In other words, we simply divide each point forecast by the sum of the forecasts over the horizon (here *m* = 12). This will give us fractions whose sum equals one.

Likewise, the Actual Alphabet Profile is **AAP** = [a(1), a(2), . . . a(*m*)], where a(i) is defined by dividing the Leadtime Total into each actual value and a Forecast Alphabet Profile **FAP** = [f(1), f(2), . . . f(*m*)], where f(i) is defined by dividing the Leadtime Total into each forecast value. When you code a forecast profile FP into the corresponding alphabet profile FAP, you can see that the forecast pattern does not change.

For profile forecasting performance, we use a measure of information H, which has a number of interpretations in different application areas like climatology and machine learning. The information about the *actual* alphabet profile (AAP) is H(AAP) and the information about a *forecast* alphabet profile (FAP) is H(FAP), both entropy measures. There is also a measure of information H(a|f) about the FAP *given* we have the AAP information.

*Accuracy* of the forecast profile was previously defined as the Kullback-Leibler divergence measure D(a|f) = H(a|f) – H(a). If we rewrite D(a|f) = [H(a|f) – H(f)] + [H(f) – H(a)], it results in a *decomposition* of profile accuracy into two components, namely the (1) **Forecast** **Profile Error **(FPE) = H(f) – H(a) and (2) a Skill score.

I define Levenbach **L-Skill score** = H(f) – H(f|a), the negative of the first bracketed term in the expression for D(a|f).

As shown in the diagram, the information about FAP gets transformed into the information about AAP by the relation

Another way of looking at this is using **Forecast Profile Error (Bias) = Profile Accuracy + L-Skill score**. In words, this means that accurately hitting the bullseye requires both skill at aiming and measuring how far from the bullseye the darts strike the board.

The *L-Skill score* is in absolute value greater than zero, but **does not** include zero. The smaller, in absolute value, the better the L-Skill score. When a FAP is constant, as with the Croston methods, SES and MAVG-12 point forecasts, the L-Skill score = 0, meaning that with those methods, obtaining an (unbiased) Profile Bias of zero is clearly not possible.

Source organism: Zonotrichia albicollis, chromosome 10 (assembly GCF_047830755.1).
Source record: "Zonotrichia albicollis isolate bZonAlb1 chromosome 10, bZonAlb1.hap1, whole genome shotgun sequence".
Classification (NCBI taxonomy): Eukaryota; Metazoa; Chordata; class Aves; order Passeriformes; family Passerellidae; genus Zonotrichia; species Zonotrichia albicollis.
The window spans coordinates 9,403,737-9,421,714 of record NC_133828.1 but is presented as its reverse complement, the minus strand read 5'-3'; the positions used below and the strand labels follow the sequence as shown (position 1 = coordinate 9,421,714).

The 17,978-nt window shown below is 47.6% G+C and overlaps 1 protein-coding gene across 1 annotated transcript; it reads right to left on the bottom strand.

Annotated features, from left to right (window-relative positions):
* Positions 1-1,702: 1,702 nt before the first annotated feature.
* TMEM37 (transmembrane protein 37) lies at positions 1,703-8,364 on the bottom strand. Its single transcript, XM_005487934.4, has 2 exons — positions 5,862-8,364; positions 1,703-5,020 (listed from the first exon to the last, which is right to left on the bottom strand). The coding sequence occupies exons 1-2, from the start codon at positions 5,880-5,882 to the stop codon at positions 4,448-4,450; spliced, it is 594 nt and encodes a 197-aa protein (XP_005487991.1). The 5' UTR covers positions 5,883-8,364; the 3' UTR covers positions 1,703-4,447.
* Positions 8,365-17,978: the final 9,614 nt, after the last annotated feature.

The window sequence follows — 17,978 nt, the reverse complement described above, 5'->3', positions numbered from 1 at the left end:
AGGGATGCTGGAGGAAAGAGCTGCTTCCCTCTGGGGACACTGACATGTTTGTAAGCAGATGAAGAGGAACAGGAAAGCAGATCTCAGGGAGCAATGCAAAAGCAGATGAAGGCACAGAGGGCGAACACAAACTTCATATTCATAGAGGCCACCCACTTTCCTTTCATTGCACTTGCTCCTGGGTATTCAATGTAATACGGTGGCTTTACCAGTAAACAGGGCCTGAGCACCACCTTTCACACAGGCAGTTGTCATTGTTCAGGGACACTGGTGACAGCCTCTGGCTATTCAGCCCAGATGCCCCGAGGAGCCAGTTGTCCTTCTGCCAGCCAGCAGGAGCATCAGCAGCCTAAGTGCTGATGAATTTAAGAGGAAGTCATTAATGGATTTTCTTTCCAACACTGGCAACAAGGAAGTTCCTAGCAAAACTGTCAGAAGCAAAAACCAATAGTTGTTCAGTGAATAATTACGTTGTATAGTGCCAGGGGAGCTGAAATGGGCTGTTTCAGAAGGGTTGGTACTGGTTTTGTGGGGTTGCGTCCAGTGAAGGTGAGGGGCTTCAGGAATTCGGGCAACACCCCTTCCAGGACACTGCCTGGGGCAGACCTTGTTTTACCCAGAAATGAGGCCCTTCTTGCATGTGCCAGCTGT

For monitoring forecasts on an ongoing basis, it might be useful to create an *L-Skill score *** index**defined by 100 – |L-Skill score| and track the paths of the methods, models and judgmental overrides used in the forecasting process over time along with the Forecast Profile Accuracy (FPA) index, introduced in a previous article and blog. In a forthcoming article, I will embrace change and chance again by using the prediction limits for the most effective ESM model to create zones for excellent, good, adequate, poor and unacceptable L-skill scores.

### Final Takeaway

In the context of a multistep-ahead forecasting process with a fixed horizon, we can assess the contribution of a method, model or forecaster in the performance of a forecasting process with the *L-Skill score*. In theory, statistical forecasting models are designed to be unbiased, but that theoretical consideration may not be valid in practice, particularly for ‘fixed horizon’ lead-time demand forecasting. Moreover, multiple *one-step* ahead forecasts have little practical value in lead-time demand forecasting as the lead-time is the ‘frozen’ time window in which operational changes can usually not be made.

Try it out on some of your own data and see for yourself what biases and performance issues you have in your lead-time demand forecasts and give me some of your comments in the meantime. I think it depends on the context and application, so be as specific as you can.

Hans Levenbach, PhD is Executive Director, * CPDF Professional Development Training and Certification Programs*. Dr. Hans is the author of a new book (Change&Chance Embraced) on Demand Forecasting in the Supply Chain and created and conducts hands-on Professional Development Workshops on Demand Forecasting and Planning for multi-national supply chain companies worldwide. Hans is a Past President, Treasurer and former member of the Board of Directors of the

__International Institute of Forecasters__

__.__*Embracing Change and Chance*. The examination would not be complete until we consider the performance of the forecasting process or forecaster and consider the bounds for the new *Levenbach* *L-skill score* measure of performance, as well. This topic is included in my latest book revision available on Amazon.